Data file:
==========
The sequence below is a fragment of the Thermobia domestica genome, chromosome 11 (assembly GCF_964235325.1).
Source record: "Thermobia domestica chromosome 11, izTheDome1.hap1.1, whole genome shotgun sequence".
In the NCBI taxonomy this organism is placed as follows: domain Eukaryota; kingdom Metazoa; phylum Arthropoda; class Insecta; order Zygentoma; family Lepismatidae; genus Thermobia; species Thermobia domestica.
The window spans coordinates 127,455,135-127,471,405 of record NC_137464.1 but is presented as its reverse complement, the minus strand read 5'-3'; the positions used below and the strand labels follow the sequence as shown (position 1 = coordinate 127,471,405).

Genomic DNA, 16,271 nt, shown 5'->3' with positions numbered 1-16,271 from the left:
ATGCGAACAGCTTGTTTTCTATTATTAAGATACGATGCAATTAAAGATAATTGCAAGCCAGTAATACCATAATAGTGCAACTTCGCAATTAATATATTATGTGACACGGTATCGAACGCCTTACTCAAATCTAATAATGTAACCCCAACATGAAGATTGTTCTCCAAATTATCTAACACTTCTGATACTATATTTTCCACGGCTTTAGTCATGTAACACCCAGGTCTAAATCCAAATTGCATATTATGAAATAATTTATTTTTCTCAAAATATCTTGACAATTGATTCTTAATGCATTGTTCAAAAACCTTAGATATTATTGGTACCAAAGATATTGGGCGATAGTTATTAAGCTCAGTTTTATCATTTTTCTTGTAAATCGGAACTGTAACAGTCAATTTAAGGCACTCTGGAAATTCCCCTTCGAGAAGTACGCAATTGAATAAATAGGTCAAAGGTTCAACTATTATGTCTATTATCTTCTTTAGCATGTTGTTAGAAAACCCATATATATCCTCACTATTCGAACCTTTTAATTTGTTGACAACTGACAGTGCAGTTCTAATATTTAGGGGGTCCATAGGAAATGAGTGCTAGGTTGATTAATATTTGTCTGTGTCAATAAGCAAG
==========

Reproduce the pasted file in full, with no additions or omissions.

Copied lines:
The sequence below is a fragment of the Thermobia domestica genome, chromosome 11 (assembly GCF_964235325.1).
Source record: "Thermobia domestica chromosome 11, izTheDome1.hap1.1, whole genome shotgun sequence".
In the NCBI taxonomy this organism is placed as follows: domain Eukaryota; kingdom Metazoa; phylum Arthropoda; class Insecta; order Zygentoma; family Lepismatidae; genus Thermobia; species Thermobia domestica.
The window spans coordinates 127,455,135-127,471,405 of record NC_137464.1 but is presented as its reverse complement, the minus strand read 5'-3'; the positions used below and the strand labels follow the sequence as shown (position 1 = coordinate 127,471,405).

Genomic DNA, 16,271 nt, shown 5'->3' with positions numbered 1-16,271 from the left:
ATGCGAACAGCTTGTTTTCTATTATTAAGATACGATGCAATTAAAGATAATTGCAAGCCAGTAATACCATAATAGTGCAACTTCGCAATTAATATATTATGTGACACGGTATCGAACGCCTTACTCAAATCTAATAATGTAACCCCAACATGAAGATTGTTCTCCAAATTATCTAACACTTCTGATACTATATTTTCCACGGCTTTAGTCATGTAACACCCAGGTCTAAATCCAAATTGCATATTATGAAATAATTTATTTTTCTCAAAATATCTTGACAATTGATTCTTAATGCATTGTTCAAAAACCTTAGATATTATTGGTACCAAAGATATTGGGCGATAGTTATTAAGCTCAGTTTTATCATTTTTCTTGTAAATCGGAACTGTAACAGTCAATTTAAGGCACTCTGGAAATTCCCCTTCGAGAAGTACGCAATTGAATAAATAGGTCAAAGGTTCAACTATTATGTCTATTATCTTCTTTAGCATGTTGTTAGAAAACCCATATATATCCTCACTATTCGAACCTTTTAATTTGTTGACAACTGACAGTGCAGTTCTAATATTTAGGGGGTCCATAGGAAATGAGTGCTAGGTTGATTAATATTTGTCTGTGTCAATAAGCAAG